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Ritual A - Cut the Cord - Week 5

Steps for Ritual:

1. Today I return to Whakahekerau, the St. Kilda end, after walking from the site of the previous ritual, by the causeway and octopus.

Today I choose, again, the Oxford Annotated Bible

2. Once at place, remove shirt so that my torso is only covered by the thread draped across my chest from the left shoulder.

3. Prior to removing thread from my body to tie myself to the object, I chant two verses from the Yoga Vāsistha, the Rsih Vāsistha, according to my mother’s family “gōtra,” being the oldest recorded ancestor on that side. The verses read like this:

Yatah sarvāni bhūtāni pratibhānti sthitāni ca

Yatraivopaśamam yānti tasmai satyātmane namah.

From which all beings shine forth and are sustained, where alone they attain dissolution, to that Truth, I bow.

Aham baddho vimuktahsyām itiyasyāsti niścayah

Nātyantam-ajño no tajjñah so’smin śastré dhikāravān.

I am bound, let me be liberated. I understand I am not totally ignorant, nor do I possess Truth. This one is qualified to study.

4. Remove janoi from body and use to tie part of my body to colonial implement. Bible for today.

5. Recite/read first of two poems chosen for the day’s ritual.

Today, the Kabir poem translated by Arvind Krishna Mehrotra that starts “When greed hits you like a wave…”

6. With a pair of scissors, cut the Janoi (sacrilege) while repeating Bhanu Kapil’s question from The Vertical Interrogation of Strangers “Who is responsible for the suffering of your mother?” five times. I forgot to do this today. I think its absence took away from the ritual.

7. After the thread is cut, read the second of the day’s chosen poems.

a. Today, Tracy K. Smith’s “At Some Point, They’ll Want to Know What it was Like” from her book Life on Mars.

8. Sit in silence for 10 minutes.

9. Retie the janoi.


Lab Notes:

As the video attests, the wind-whipped sand proved a distraction. It tested my memory, my eyes, my breath, and calm. I have sand in my ears, and behind. And all throughout my bag and notebooks, all across my phone’s screen. I misremembered, failed to remember a phrase from each of the memorized poems. I could not remember “rough churn of bulk and breath” from Smith’s. I could not remember “miracle-working” from Kabir’s and instead said “miracle…[pause]…making.” This is the oral tradition. Why the Ramayana is different in every region of India. Why, when reciting slokas by memory, I often mismatch verses with a bare ankle entwined (Prageeta Sharma). The wind and sand, perhaps, were trying to tell me something. Maybe, “Lighten up!” they were saying to the brahmin in me. Or, “You think you’re meditative, here’s some pulverized rock in your eye.” Or, more likely, it was just doing what it does, being sand, being wind. And I was lucky enough to participate in its being sand and wind. While I couldn’t “focus” on the “meaning” I imbue into the ritual, the symbolism, the signification of personal and supposedly political resonance, I did bask, after initial bracing, in the scratch of sand crossing my torso, like nails of a lover gently and mindlessly crisscrossing the skin of my back. To sit long enough, exposed, to relax into the cold of the wind so that it no longer felt cold, but normal. And the sun did shine, and I’d feel it buffer me against the gust. And the gulls above were riding the wind for no other reason than pleasure. Opened the Bible at the completion of the ritual to a random page. Spotted Number 29.32-39 as potential source text to incorporate into writing.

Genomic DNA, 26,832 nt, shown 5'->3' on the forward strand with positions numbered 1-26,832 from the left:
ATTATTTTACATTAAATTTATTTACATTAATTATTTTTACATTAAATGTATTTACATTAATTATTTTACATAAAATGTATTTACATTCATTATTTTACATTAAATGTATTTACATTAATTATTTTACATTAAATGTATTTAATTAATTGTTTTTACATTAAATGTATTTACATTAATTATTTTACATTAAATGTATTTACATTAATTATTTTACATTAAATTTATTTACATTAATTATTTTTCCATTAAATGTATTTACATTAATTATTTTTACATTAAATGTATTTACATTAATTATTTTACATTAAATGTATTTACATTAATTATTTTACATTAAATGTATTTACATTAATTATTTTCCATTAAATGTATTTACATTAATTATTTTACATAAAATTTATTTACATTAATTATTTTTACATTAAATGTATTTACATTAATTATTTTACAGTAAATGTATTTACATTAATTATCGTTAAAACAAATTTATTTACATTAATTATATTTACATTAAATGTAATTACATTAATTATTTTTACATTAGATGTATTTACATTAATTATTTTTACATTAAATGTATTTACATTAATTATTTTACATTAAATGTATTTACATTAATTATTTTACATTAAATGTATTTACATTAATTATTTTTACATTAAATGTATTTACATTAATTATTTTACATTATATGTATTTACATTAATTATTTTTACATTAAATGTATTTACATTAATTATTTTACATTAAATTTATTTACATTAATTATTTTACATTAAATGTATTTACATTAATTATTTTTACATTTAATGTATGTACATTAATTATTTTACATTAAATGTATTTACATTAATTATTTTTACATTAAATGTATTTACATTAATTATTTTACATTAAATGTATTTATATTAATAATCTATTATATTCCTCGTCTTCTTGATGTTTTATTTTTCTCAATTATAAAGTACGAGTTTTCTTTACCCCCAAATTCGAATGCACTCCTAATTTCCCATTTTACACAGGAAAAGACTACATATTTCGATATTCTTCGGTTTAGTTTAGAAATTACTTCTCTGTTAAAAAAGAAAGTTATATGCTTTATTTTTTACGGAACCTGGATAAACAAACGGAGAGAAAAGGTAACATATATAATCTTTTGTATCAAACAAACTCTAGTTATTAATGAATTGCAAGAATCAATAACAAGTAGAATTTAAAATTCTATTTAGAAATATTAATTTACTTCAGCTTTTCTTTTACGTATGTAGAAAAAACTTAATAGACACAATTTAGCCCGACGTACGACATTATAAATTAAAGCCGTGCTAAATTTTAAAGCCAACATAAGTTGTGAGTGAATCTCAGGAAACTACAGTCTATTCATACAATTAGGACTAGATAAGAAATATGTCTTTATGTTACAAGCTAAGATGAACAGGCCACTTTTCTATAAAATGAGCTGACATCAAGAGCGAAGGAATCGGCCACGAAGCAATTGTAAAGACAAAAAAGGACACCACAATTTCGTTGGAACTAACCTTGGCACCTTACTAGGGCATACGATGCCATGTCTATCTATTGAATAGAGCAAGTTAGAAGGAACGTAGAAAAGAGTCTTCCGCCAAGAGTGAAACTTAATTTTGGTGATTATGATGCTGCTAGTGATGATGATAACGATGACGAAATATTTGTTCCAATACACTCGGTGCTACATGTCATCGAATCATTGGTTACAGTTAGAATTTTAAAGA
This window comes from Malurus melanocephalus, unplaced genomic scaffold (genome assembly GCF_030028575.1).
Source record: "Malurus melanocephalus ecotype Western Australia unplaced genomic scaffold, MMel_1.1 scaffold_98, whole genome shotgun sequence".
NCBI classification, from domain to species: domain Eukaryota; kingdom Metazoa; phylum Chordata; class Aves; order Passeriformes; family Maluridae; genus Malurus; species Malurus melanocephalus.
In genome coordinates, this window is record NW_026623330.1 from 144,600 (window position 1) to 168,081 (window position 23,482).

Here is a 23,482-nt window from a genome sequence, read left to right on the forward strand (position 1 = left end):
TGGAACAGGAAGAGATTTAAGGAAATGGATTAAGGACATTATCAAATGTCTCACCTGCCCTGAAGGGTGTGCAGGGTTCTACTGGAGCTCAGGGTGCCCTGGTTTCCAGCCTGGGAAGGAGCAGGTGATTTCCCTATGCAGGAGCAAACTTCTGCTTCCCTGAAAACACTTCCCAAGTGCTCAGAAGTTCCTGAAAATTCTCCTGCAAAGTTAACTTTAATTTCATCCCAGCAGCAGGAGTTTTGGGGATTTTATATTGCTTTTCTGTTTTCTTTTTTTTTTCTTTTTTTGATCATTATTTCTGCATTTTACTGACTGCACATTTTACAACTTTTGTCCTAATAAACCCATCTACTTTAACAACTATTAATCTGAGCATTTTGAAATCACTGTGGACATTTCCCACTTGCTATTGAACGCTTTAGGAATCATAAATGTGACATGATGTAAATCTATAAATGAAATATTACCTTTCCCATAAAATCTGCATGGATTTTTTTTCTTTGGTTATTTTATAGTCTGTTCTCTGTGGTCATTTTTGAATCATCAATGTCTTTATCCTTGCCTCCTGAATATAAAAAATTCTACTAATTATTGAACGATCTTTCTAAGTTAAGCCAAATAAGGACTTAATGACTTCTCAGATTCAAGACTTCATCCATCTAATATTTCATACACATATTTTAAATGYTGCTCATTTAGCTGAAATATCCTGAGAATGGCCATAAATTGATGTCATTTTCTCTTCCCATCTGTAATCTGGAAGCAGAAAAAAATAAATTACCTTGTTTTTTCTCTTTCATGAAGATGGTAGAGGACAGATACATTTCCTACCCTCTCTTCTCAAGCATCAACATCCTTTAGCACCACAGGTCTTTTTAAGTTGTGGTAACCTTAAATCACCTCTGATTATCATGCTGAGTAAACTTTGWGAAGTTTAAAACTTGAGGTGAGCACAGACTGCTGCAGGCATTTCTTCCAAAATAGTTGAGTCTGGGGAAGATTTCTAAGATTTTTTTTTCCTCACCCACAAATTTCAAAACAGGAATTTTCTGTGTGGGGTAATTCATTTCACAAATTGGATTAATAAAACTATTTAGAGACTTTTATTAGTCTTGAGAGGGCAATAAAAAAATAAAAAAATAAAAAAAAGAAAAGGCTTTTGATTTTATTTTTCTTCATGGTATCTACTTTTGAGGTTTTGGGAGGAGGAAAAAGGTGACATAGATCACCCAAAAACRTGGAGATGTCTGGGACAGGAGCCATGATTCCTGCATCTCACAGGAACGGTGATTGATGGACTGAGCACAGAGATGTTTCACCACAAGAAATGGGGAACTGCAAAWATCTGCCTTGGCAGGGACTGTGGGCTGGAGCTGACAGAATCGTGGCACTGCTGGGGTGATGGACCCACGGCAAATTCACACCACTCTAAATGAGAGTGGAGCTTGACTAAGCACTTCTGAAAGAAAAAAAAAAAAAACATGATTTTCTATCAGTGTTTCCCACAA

Free Write (started from audio recording):

The Real Test of Memory

Go to a beach. Sit shirtless

on a windy day. Tether your neck

to whatever holy book.

While hunched and tied, as walkers

pass you by, as sand whips

into your eyes, mouth, ass

crack, and lungs, try to recite

verses you thought you’d committed

to the four shuttered cameras

in your heart. What beats do you skip?

What contractions murmur,

without your naming each falter

an imperfection? On this day

of solemn and solitary assembly,

you will find no bull, no ram,

no seven lambs without blemish.

Here, only grain, and mist ride

the quickness wind makes of ocean.

Make no offering. Stop trying.

By night, when needed, whatever

light you lost will find itself

glowing in larval bellies. You will

misremember worms as stars.

© 2018 by Rushi Vyas